The House of Representatives has summoned the Bureau Veritas, Inspection, Valuation, Assessment and Control (BIVAC) under a contempt charge to respond to issues relating to their operations in Liberia and the 9.67% increment of cargo goods levied by APM Terminals.
The contempt charge comes as a result of BIVAC’s failure on two occasions to appear before the House’s Plenary on Tuesday and Thursday, January 26 and 28 respectively after being invited.
Last Tuesday, the House voted to cancel the 9.67% increment tariff levied by APM Terminals.
The House’s Plenary, through a motion proffered by Margibi County District #2 Representative Ivar Jones, mandated its Chief Clerk to officially communicate its contemptuous charge to BIVAC and also invite the management to appear before the full Plenary of the House of Representatives on Tuesday, February 2, 2021. The management is being advised to come with a lawyer.
The House also instructed Sergeant-at-arms Martin Johnson to serve as courier.
The House’s contempt charge is in accordance with section 4.1 of its standing rules that says: “Contempt of the Legislature shall consist of actions which obstruct the Legislative function or which obstruct or impede members or officers of the Legislature in the discharge of their Legislative duties,” and is punishable by a fine of not more than five thousand dollars (US$5,000.00) and/or imprisonment in a common jail for not more than one month or the duration of the current session of the House; after a hearing consistent with due process of law. Decisions rendered from contempt charges are not appealable.”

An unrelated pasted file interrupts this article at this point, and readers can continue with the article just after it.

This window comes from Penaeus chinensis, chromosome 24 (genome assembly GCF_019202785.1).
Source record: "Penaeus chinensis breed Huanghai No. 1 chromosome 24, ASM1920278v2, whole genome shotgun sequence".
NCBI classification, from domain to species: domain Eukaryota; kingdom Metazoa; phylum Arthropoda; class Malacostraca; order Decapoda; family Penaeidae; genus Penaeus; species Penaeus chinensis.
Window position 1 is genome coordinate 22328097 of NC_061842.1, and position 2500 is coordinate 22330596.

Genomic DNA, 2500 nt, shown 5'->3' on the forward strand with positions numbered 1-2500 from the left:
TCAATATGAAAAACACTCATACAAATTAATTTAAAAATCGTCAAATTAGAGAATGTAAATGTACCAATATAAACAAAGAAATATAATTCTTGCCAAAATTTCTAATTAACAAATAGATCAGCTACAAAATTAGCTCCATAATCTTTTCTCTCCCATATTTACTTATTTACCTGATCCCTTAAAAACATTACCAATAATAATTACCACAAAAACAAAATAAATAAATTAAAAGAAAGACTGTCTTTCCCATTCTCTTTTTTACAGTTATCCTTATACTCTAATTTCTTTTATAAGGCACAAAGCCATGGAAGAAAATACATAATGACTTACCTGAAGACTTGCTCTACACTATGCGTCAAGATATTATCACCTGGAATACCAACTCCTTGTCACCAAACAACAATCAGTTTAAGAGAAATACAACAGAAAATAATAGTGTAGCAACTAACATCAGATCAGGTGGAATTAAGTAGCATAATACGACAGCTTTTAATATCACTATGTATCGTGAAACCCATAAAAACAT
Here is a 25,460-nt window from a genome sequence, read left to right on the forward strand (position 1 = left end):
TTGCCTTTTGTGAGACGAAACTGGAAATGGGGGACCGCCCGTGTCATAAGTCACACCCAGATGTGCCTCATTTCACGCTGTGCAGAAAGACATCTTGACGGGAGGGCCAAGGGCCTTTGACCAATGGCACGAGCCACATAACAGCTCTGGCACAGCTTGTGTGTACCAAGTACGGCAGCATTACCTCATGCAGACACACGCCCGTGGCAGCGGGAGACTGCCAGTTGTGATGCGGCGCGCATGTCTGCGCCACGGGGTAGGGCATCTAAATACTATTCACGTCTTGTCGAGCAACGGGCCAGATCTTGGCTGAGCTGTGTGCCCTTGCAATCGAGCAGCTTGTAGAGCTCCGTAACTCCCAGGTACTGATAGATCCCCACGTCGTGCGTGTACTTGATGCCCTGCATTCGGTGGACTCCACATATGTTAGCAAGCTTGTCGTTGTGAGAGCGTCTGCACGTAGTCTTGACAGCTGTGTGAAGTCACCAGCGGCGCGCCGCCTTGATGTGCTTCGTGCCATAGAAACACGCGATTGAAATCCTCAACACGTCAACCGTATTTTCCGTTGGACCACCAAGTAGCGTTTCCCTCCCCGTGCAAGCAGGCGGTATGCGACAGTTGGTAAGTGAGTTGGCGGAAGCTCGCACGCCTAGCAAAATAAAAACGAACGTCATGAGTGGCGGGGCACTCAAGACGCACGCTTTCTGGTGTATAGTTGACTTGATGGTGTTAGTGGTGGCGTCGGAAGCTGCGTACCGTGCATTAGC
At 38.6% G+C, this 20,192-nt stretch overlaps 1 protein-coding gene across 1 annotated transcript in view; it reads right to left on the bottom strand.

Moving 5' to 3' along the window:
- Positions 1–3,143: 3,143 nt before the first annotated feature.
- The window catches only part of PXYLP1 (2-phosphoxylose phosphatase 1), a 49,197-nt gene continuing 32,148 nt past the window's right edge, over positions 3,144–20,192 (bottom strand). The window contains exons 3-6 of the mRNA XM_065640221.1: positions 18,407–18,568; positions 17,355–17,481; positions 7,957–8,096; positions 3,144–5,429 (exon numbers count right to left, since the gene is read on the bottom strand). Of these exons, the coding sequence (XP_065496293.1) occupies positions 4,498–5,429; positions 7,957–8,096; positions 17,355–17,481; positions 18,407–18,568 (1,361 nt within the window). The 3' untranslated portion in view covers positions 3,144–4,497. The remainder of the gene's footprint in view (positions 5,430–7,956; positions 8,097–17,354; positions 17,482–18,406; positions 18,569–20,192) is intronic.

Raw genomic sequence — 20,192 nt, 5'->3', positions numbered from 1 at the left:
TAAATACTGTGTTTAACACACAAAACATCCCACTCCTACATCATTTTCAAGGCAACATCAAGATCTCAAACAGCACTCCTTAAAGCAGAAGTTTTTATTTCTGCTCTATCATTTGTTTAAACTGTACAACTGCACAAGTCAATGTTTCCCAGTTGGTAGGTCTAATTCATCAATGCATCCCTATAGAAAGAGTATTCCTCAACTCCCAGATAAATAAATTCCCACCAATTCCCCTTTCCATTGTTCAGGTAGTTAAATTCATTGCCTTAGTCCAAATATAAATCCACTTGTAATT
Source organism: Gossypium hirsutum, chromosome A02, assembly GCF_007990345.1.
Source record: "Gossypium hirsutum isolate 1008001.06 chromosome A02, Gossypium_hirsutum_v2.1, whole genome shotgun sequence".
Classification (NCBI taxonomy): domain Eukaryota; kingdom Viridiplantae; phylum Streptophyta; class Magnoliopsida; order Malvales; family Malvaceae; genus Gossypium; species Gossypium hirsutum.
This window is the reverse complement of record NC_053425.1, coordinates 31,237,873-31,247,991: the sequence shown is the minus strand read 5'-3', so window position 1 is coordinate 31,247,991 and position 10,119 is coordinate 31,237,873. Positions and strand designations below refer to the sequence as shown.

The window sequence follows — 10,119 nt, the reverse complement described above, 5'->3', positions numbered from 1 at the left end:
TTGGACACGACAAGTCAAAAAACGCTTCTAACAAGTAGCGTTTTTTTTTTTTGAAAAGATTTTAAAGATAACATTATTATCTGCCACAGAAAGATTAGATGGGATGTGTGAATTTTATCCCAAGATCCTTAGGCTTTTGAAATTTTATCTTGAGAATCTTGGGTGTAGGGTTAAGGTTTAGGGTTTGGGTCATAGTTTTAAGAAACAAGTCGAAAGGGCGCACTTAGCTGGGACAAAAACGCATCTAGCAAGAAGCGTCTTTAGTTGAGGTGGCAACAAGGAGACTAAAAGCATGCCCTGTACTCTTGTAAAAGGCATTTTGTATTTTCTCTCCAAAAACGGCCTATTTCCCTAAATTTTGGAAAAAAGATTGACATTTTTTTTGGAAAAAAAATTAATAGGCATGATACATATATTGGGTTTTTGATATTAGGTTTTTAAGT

This will be the second contempt charge for BIVAC in two years. In 2018, the House invited BIVAC on a contempt charge for failing to adhere to an invitation by the Committee on Commerce and Trade.
On May 24, 2018, the committee on commerce complained BIVAC to the plenary of the House of Representatives, raising issues about their operation in Liberia.
The committee on commerce said after their investigation and hearing from stakeholders including importers, they established that BIVAC International has employed unnecessary bureaucratic bottlenecks causing importers to experience a hard time whilst importing goods into Liberia.
Nimba County District #5 Representative Samuel Kogar, Chairman of the House’s Committee on Commerce, said BIVAC has understated its profits over the years and it was important for them to appear before the House to determine what has been the government’s fair share from 1999 to present, as it relates to such a taxation arrangement.
As part of the mandate from the plenary of the House ofRepresentatives, they requested that the Government of Liberia places a moratorium on the operations of BIVAC International until the right thing is put into place.
Meanwhile, the House has also voted to remind APM Terminals to bring copies of its audited financial documents from 2011 to 2020 on Monday, February 1.
APM Terminal has also been requested to bring their Articles of Incorporation and list of their partners.